What are glass noodles? And why the word glass?
If you are new to these noodles, you probably have many questions. And rightfully so!
There are a dizzying number of noodles available on the market. Let alone types of Asian noodles.
With their intriguing texture and versatility, glass noodles are popular in Asian cuisine.
From stir-fry to salad, glass noodles have endless uses. You will often find them in Chinese, Korean, and Japanese cuisine.
But before we get into that… let’s look more closely at glass noodles.
What are Glass Noodles?
Glass noodles are gelatinous Asian noodles made with starch and water. The two ingredients get mixed, then pulled, washed, stretched, and shaped.
The color of the noodles can range from white to brown.
Uncooked, these noodles look opaque. Once you cook them, the starches absorb the water. And they become transparent.
So they look… well, glassy.
A common misconception is they are only one type of noodle. Rather, glass noodles include many varieties.
The difference between noodles depends on the starch.
Mung bean is the most popular starch used in China. Head over to Korea or Japan, and you’ll find sweet potato noodles.
Tapioca and potato starch are also used.
Like starches, glass noodles go by many names.
Some folks know them as cellophane noodles. Others call them bean thread noodles, Chinese vermicelli, or fensi.
Despite the different names, they are all glass noodles.
What Do Glass Noodles Taste Like?
Glass noodles don’t really taste like much. Despite the varying scratches, they have a neutral flavor.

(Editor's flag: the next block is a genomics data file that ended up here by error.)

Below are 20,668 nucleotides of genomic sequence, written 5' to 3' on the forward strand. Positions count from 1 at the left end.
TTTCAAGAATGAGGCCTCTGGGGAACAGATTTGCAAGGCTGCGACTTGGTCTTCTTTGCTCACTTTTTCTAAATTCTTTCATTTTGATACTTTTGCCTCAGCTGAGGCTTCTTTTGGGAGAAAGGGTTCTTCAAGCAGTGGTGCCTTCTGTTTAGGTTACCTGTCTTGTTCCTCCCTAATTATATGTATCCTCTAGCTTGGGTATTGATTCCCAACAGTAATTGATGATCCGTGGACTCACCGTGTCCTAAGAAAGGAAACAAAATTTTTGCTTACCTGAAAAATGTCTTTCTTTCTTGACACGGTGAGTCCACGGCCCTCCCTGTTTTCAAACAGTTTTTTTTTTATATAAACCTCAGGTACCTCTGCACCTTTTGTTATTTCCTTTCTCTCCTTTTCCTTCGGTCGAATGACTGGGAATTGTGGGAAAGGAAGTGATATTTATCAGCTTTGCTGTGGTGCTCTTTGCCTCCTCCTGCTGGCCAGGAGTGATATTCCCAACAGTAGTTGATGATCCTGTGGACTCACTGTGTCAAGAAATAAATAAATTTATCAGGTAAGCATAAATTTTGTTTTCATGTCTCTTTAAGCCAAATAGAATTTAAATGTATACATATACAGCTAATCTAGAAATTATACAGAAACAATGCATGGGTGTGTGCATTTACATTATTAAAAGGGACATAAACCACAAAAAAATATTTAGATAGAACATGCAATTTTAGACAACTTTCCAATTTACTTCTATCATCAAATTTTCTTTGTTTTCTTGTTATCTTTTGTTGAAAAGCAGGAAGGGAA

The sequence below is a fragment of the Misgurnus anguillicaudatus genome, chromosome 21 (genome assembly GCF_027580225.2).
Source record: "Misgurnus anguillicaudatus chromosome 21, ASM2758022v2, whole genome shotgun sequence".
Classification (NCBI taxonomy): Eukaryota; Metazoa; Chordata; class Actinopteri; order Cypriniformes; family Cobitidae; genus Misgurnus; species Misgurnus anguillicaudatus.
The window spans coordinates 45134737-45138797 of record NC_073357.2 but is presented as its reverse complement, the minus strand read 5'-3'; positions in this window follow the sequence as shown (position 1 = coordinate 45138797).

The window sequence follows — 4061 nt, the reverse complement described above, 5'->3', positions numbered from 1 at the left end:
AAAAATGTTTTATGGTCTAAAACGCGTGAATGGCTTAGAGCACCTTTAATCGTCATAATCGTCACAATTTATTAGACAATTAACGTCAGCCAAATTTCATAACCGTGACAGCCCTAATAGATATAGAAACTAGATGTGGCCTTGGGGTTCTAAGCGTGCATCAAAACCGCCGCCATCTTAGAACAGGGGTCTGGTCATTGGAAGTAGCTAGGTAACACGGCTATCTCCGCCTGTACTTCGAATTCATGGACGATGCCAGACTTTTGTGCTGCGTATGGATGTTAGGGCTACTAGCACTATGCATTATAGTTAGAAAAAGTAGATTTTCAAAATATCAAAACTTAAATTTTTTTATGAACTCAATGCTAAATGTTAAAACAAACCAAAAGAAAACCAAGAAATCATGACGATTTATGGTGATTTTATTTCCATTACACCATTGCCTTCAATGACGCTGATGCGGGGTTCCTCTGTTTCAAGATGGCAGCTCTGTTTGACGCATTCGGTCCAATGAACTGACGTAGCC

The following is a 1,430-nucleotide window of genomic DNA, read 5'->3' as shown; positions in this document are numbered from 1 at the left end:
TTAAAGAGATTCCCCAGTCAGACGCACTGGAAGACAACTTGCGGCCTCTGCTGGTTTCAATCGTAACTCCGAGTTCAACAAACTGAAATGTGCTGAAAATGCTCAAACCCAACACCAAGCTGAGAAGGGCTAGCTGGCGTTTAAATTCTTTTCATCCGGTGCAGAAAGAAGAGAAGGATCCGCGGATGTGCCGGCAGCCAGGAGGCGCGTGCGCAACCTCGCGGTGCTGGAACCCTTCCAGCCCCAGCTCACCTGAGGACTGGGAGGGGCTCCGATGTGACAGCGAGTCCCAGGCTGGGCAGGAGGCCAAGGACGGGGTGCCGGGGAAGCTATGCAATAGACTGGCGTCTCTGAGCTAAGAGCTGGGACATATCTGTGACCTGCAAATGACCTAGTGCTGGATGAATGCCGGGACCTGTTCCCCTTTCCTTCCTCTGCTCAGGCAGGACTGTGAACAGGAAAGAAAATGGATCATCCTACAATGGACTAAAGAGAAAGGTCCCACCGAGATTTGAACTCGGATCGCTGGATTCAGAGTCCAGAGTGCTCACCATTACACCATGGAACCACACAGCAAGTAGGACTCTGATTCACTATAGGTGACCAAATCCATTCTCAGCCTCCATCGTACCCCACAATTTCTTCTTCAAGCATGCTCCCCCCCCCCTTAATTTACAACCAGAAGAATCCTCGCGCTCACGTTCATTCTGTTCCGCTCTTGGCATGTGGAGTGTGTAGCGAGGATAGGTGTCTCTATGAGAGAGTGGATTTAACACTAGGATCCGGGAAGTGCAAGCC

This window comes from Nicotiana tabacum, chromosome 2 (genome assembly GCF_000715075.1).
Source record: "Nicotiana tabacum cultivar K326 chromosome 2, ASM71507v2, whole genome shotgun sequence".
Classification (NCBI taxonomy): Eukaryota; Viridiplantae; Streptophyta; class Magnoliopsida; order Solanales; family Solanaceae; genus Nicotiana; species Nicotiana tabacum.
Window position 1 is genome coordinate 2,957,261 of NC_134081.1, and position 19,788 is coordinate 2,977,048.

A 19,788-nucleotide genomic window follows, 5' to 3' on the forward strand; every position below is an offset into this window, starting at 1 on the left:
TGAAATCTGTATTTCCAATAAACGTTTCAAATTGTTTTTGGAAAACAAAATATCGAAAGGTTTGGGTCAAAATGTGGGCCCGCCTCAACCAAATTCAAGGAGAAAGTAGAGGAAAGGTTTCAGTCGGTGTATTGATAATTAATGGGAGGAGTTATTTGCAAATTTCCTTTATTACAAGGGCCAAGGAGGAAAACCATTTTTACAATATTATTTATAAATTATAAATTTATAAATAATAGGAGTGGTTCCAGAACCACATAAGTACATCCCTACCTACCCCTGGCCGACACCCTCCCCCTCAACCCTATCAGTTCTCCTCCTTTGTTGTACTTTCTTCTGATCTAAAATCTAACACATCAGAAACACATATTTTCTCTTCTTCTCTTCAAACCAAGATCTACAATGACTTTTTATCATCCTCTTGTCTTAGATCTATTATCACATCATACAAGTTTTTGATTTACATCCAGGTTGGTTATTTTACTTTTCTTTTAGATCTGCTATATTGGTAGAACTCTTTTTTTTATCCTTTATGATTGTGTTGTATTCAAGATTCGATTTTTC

It’s the texture, though, that makes them stand out. Glass noodles have a slippery, soft, and slightly chewy texture.
They soak up any sauces, broths, or dressings you add. So they’re a fantastic choice for all kinds of dishes.
Glass Noodles vs. Rice Vermicelli (What’s the Difference?)
Don’t let these noodles fool you!
Though they look similar to rice vermicelli, they are not the same.
For starters, the main ingredient in rice vermicelli is rice.
When cooked, rice doesn’t become transparent. So it won’t look glassy.
Next, rice vermicelli is always made with rice. Glass noodles can vary in the type of starches used.
But they ARE both gluten-free. If you’re sensitive to gluten, these noodles are great substitutions for wheat noodles.
How to Cook Glass Noodles
Cooking glass noodles is very easy. Depending on the brand, though, the process can vary.
- One method is to boil them. A quick 3-5 minutes is all they need.
- You can also soak glass noodles in hot water for 10-15 minutes. Soaking is often preferred for controlling the texture and not overcooking.
For hot dishes like stir-fry or soup, you can instantly transfer them. But for dishes like salads- it’s best to chill the noodles first.
Glass Noodle Uses
With glass noodles, the sky is the limit!
Hot or cold, glass noodles are great in all kinds of dishes. It’s just a matter of what you’re in the mood for.
- Glass noodles are excellent for stir-fries, soups, and salads. Use them in fresh summer rolls or crispy spring rolls for more texture.
- For an authentic dish, try them in the traditional Korean stir-fry japchae. Or eat them cold in a Japanese salad like harusame.
- They’re fantastic in many Asian noodle dishes, too. Just pick out your favorite noodle sauce and stir-fry them with veggies.
You can also add any protein you like. Tofu, shrimp, pork, or chicken are just some ideas.
Where to Buy
Look for glass noodles in the Asian food section of your supermarket. Some stores may keep them in the gluten-free aisle.
You can also find glass noodles at a local Asian market or specialty store. Odds are these stores will carry more brands.
If all else fails, you can purchase glass noodles online.
How to Store
Store glass noodles like you would pasta.
- Keep the noodles in a cool, dry place.
- It is best to keep opened packages in a sealed container.
- You also want to keep them away from moisture.
Store them properly, and they’ll last for months. Although, with so many tasty recipes, I doubt they’ll last that long!
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